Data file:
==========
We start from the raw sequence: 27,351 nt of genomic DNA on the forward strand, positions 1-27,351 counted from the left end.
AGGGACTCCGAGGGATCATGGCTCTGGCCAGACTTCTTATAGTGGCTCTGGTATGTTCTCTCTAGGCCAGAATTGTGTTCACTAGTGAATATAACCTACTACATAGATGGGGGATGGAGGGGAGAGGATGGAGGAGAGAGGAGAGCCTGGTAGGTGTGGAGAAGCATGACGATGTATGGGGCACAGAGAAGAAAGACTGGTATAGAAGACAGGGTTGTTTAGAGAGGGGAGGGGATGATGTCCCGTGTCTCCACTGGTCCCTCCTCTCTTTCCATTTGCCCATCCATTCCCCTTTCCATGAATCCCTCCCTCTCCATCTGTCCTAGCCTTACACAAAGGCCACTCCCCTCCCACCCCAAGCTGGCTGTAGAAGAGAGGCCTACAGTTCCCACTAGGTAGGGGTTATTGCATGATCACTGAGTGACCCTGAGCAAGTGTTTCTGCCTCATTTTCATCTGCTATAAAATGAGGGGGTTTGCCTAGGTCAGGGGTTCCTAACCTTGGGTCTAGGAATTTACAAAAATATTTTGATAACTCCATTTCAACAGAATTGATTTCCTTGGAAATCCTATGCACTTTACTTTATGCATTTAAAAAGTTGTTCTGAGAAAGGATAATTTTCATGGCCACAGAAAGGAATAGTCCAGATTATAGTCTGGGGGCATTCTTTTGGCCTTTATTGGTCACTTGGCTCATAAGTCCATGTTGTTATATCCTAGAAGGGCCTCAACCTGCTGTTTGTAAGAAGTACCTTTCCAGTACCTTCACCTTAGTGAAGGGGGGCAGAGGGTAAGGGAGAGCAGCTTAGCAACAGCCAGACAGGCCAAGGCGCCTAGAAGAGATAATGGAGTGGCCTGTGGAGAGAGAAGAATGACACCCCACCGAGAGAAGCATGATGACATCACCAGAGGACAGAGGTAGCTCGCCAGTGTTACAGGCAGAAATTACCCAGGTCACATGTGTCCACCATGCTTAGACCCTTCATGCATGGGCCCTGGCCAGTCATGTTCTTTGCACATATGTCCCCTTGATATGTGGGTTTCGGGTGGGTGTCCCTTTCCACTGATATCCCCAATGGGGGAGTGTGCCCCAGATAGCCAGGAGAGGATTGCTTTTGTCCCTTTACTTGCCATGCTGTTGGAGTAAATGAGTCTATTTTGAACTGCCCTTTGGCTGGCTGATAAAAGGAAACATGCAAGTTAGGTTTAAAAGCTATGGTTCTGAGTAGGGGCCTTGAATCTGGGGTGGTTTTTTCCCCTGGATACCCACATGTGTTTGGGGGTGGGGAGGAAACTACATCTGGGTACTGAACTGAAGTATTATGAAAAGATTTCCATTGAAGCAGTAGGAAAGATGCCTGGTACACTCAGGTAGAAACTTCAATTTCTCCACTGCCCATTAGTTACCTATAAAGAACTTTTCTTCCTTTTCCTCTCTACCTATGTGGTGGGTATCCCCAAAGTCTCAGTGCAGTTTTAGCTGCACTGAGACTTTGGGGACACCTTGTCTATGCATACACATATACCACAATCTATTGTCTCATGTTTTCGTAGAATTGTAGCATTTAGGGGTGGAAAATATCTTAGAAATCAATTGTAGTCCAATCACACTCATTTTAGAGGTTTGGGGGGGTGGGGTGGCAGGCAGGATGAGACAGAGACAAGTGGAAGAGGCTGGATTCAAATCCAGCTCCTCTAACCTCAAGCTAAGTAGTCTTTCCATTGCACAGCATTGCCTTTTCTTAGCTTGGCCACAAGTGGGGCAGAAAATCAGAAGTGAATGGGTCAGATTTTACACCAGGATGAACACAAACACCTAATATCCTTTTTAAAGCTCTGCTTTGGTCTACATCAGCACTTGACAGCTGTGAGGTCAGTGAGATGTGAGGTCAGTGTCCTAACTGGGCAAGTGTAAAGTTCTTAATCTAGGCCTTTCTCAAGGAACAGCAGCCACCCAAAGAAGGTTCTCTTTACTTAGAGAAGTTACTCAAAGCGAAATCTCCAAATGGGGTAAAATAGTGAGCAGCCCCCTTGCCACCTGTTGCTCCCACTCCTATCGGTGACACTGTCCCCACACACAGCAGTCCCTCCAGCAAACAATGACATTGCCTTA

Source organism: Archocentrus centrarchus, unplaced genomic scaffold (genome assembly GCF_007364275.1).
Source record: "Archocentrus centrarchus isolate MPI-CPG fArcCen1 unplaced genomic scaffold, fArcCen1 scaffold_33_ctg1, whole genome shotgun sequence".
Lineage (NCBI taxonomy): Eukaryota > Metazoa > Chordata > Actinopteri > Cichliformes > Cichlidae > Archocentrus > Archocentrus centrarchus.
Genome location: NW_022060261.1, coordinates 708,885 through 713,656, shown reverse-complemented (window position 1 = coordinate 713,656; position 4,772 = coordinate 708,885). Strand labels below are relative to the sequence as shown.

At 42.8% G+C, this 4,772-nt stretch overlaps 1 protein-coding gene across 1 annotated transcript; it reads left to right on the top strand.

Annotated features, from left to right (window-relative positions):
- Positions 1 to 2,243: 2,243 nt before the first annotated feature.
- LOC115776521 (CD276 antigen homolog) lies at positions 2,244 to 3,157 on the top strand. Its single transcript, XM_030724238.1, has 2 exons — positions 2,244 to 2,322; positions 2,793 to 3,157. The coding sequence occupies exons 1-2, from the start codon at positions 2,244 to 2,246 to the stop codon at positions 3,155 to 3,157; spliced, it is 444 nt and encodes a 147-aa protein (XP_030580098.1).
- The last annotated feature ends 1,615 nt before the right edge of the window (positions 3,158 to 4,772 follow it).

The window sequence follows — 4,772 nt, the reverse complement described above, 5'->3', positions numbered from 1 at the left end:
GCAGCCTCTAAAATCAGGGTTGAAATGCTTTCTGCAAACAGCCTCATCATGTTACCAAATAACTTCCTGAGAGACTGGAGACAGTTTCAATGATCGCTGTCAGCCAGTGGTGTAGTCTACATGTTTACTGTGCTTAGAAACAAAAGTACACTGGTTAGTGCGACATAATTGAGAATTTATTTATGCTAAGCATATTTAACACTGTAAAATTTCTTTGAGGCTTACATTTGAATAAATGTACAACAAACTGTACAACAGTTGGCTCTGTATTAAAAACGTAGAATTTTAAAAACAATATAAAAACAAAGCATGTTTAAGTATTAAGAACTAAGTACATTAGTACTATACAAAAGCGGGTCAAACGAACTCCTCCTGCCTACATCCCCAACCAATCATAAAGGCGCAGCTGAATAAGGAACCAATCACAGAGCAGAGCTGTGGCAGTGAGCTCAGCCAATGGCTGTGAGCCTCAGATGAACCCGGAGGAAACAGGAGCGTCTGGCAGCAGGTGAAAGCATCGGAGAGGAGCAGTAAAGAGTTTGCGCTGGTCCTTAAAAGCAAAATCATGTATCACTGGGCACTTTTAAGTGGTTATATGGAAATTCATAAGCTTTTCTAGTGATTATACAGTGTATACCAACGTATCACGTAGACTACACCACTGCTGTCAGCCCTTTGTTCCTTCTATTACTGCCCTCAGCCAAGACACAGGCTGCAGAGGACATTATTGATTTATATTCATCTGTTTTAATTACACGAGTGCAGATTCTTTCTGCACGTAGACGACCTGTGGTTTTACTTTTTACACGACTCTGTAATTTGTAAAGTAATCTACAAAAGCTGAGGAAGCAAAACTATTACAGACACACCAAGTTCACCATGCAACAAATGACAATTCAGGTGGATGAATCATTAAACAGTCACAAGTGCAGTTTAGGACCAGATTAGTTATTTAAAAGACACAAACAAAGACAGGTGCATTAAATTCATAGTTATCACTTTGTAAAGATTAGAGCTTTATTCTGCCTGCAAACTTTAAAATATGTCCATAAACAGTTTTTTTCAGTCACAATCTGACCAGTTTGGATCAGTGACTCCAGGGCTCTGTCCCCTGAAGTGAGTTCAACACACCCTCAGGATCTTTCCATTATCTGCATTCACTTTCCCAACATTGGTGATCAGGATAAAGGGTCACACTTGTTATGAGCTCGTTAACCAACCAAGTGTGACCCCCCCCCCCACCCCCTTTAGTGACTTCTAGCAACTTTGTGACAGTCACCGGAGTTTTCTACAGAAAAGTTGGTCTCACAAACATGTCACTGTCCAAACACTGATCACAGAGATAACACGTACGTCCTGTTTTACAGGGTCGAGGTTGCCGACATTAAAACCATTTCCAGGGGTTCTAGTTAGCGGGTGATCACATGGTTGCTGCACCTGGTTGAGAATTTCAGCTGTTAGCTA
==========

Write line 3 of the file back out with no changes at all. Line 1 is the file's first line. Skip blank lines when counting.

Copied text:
Source organism: Archocentrus centrarchus, unplaced genomic scaffold (genome assembly GCF_007364275.1).